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Your answer to “Why Adolf Hitler, still?” might depend on your overall view of the world, and whether you think humanity is inherently good or inherently bad, and if you consider modern society a scourge upon the earth, or the only thing that can save it. Has the Internet been a great equalizer or an irredeemably flawed cesspool? Does free speech cover hate speech? Have we, as an international collective, been effective enough in educating people about what Hitler did, and about the devastating impact of Nazi Germany’s actions? Or will Hitler linger as a specter of fascination (and even inspiration) for generations to come, even as time takes us further away from the atrocities of World War II?
Inspired by the 1978 nonfiction book The Meaning of Hitler by German journalist Raimund Pretzel (writing under the pseudonym Sebastian Haffner), Petra Epperlein and Michael Tucker’s same-named documentary parses through these questions to unravel the cultural captivation still swirling around Hitler. Why do we continue to make movies, TV shows, and documentaries about him? (looking at you, History Channel!) How do TikTok stars in their 20s and 30s decide to use to Hitler to shock (and draw in) viewers? Why do far-right movements in the United States and Europe still use the iconography mythologized in Leni Riefenstahl’s 1935 propaganda film, “Triumph of the Will”? What possibly new facts about Hitler could be revealed in the dozens of books that are published about him each year? And even when we analyze Hitler’s words by reassessing them from a contemporary perspective, are we responsible if someone reads Mein Kampf and is radicalized instead of enraged?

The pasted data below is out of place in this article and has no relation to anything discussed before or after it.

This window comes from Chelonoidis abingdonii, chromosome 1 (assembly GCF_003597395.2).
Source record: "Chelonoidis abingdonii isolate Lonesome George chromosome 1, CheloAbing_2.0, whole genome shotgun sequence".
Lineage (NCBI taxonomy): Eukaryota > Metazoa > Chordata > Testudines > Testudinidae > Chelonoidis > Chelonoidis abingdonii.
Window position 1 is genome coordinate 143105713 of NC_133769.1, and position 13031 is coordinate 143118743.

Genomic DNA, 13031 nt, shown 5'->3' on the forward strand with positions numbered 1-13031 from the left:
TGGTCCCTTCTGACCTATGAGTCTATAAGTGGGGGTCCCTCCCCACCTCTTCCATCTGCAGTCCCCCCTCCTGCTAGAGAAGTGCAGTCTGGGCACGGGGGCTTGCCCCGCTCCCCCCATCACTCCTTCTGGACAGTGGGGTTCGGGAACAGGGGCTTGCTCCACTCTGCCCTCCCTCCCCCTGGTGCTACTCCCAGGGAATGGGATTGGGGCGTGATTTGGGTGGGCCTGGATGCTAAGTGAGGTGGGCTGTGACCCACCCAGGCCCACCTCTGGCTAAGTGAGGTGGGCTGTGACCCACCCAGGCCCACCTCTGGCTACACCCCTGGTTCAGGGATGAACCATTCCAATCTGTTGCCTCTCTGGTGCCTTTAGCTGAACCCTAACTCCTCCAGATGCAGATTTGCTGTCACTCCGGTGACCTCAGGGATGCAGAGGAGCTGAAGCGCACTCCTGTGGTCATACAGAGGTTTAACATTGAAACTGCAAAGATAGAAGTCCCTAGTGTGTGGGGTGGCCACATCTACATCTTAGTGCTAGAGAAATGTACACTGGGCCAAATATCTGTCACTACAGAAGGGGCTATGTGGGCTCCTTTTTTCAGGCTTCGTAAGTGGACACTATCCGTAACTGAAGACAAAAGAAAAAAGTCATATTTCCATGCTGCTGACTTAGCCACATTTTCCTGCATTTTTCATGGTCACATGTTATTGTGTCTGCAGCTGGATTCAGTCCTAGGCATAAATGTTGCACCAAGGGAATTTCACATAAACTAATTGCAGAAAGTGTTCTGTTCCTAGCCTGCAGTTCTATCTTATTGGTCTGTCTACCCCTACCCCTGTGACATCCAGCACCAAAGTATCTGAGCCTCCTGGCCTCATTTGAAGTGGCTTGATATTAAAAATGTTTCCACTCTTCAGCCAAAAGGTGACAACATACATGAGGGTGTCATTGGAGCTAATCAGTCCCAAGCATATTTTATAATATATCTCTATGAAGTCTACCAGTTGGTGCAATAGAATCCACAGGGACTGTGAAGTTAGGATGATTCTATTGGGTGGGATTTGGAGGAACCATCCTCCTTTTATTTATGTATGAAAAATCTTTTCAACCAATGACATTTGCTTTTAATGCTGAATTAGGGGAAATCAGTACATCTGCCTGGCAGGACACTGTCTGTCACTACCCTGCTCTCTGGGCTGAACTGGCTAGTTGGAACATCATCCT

There are numerous ways to investigate the myriad industries that have built up around Hitler, and the shortcoming of “The Meaning of Hitler” is that it tries to tackle them all. Epperlein, who appears onscreen reading Haffner’s book, acknowledges in her narration that the existence of this documentary might help feed the phenomenon it is attempting to criticize. But “The Meaning of Hitler” then throws too wide of a net, jumping from subject to subject to understand the various ways Hitler’s toxicity has continued to spread after his death. History, social media, Hollywood, art, contemporary politics—“The Meaning of Hitler” scrutinizes each of these areas before switching focus to something else, and the rapidity by which it does so is a mistake.
Like Pretzel’s book, the documentary is divided into various segments that examine aspects of Hitler’s aura, image, and ego. But Epperlein and Tucker’s “chapter” titles indicate the extremely dry humor they bring to this project: “Antisemitism” stands alongside “Hitler Had No Friends” and “The Good Nazi Years.” The filmmakers are summarily direct in their use of visual flourishes (onscreen text like “RADICAL LOSER” in blocky, blood-red letters), certain quotes (“As an artist, he was not that good,” U.S. Army Center of Military History Chief of Art Sarah Forgey says of Hitler), and their own narrated questions. “Why does Hollywood grant Hitler the kind of honorable death that is never given to his victims?” Epperlein wonders after a montage of death scenes from forgotten films about Hitler, including Anthony Hopkins’ Emmy-winning turn in the 1981 film “The Bunker”—but it feels a bit like a missed opportunity to not call to the carpet anyone from the industry about why these movies keep getting made. Overall, the filmmakers’ freewheeling approach covers a fair amount of ground, if somewhat superficially. Instead, it is the array of voices assembled here who often crystallize in their individual interviews what “The Meaning of Hitler” might not achieve in a holistic way.